6 All testing is done at the 5 percent level of significance unless otherwise stated.

7 Various ways of obtaining the initial values are considered. In addition to the one adopted, these include estimating beta and gamma separately, estimating beta while holding gamma constant, detrending the data and allowing for structural breaks in the data. The resulting Kalman filter estimates are similar.

8 The market variances for both the equally weighted and value-weighted indices follow a GARCH( I,1 ) process, and these variances are used to calculate the volatility shocks, as defined earlier. See footnote 5 for a description of how the GARCH processes are identified.

9 The regressions of the weekly risk premiums on the weekly lagged information variables are performed for lag lengths ranging from one to five weeks. The significant lags are indicated in Table 5.

10 The overnight loan rate of the Bank of Canada is available from the CFMRC and a weekly rate for the three-month Treasury bill is implied from the monthly CANSIM data. Korkie (1990) discusses the problems of using the three-month Treasury bill rate, as reported by CFMRC, as a riskless rate.

11 The monthly estimates of the risk premiums are the compounded weekly estimates. The number of weeks in any given month is either 4 or 5.

12 The null hypothesis in each case is that the proportion in January is equal to the proportion in month(k), where month(k) ranges from February to December. The normal approximation to the binomial distribution is appropriate for each test.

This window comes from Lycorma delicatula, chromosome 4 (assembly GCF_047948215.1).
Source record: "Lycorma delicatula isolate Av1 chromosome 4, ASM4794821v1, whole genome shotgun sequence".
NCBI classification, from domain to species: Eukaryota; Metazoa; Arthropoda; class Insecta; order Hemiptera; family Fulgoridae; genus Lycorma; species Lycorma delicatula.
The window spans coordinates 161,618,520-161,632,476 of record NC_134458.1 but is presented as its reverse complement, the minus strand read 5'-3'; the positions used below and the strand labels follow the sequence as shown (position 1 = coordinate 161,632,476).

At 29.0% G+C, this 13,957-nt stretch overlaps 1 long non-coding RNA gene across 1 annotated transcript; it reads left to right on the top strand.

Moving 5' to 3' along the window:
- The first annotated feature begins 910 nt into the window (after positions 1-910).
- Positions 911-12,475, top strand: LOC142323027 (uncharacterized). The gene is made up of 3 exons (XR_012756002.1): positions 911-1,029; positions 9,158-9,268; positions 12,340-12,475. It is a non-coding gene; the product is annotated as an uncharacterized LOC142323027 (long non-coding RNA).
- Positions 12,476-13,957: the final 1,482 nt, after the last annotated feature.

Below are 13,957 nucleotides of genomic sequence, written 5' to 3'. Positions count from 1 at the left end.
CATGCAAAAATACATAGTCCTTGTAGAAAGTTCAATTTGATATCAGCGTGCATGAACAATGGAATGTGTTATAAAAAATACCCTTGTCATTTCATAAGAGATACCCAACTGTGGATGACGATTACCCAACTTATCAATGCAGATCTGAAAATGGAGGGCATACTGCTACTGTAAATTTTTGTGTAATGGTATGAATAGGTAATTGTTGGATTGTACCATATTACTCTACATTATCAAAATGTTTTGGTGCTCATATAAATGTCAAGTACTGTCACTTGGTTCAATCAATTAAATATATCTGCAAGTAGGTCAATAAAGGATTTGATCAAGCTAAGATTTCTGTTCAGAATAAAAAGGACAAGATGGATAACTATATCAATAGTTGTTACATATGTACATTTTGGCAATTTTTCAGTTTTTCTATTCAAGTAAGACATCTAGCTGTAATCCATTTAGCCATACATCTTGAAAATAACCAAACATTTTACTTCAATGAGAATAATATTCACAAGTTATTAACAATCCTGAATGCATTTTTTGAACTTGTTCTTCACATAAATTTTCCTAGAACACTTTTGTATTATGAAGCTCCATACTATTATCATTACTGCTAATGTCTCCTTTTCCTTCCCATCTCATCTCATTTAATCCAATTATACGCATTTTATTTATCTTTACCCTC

1. Abeysekera, S., and A. Mahajan, “A Test of the APT in Pricing Canadian Stocks,” Canadian Journal of Administrative Sciences (June 1987), pp. 186-198.

2. Barone-Adesi, G., “Arbitrage Equilibrium With Skewed Asset Returns,” Journal of Financial and Quantitative Analysis (September 1985), pp. 299-313.

3. Bollerslev, T., R.Y. Chou, and K.F. Kroner, “ARCH Modelling in Finance: A Review of the Theory and Empirical Evidence,” Journal of Econometrics (April/May 1992), pp. 5-59.

4. Calvet, A.L., and J. Lefoll, “Risk and Return on Canadian Capital Markets,” Canadian Journal of Administrative Sciences (March 1988), pp. 1-12. 5. Conrad, J., and G. Kaul, “Time-Variation in Expected Returns,” Journal of Business (October 1988), pp. 409-425.

6. Ellert, J.C., “The Risk Return Relationship on the Toronto Stock Exchange,” Annual Meeting of the Administrative Sciences Association of Canada. Finance Division. Saskatoon, Saskatoon. Saskatchewan (May 1979), pp. 132-141.

7. Fama, E.F., and K.R. French, “Permanent and Temporary Components of Stock Prices,” Journal of Political Economy (April 1988a), pp. 246-273.

8. Fama, E.F., and K.R. French, “Dividend Yields and Expected Stock Returns,” Journal of Financial Economics (December 1988b), pp. 3-25.

9. Ferson, W., and C.R. Harvey, “The Variation of Economic Risk Premiums,” Joumal of Political Economy (April 1991), pp. 385415.

10. Foerster, S., “The Daily and Monthly Return Behavior of Canadian Stocks,” in Michael J. Robinson and Brian F. Smith (eds.), Canadian Capital Markets (Canada: TSE/ Western, 1993). II. Foerster, S., and D. Porter, “Calendar and Size-Based Anomalies in Canadian Stock Returns,” in Michael J. Robinson and Brian F. Smith (eds.), Canadian Capital Markets (Canada: TSE/ Western, 1993).

12. Fowler, David J., C.H. Rorke, and V.M. Jog, “Thin Trading and Beta Estimation Problems on the Toronto Stock Exchange,”Journal of Business Administration (Fall 1980), pp. 77-90.

13. Friend, I., and R. Westerfield, “Co-Skewness and Capital Asset Pricing,” Journal of Finance (September 1980), pp. 897-914.

14. Hamilton, J.D., Time Series Anal!wis (Princeton, New Jersey: Princeton University Press, 1994).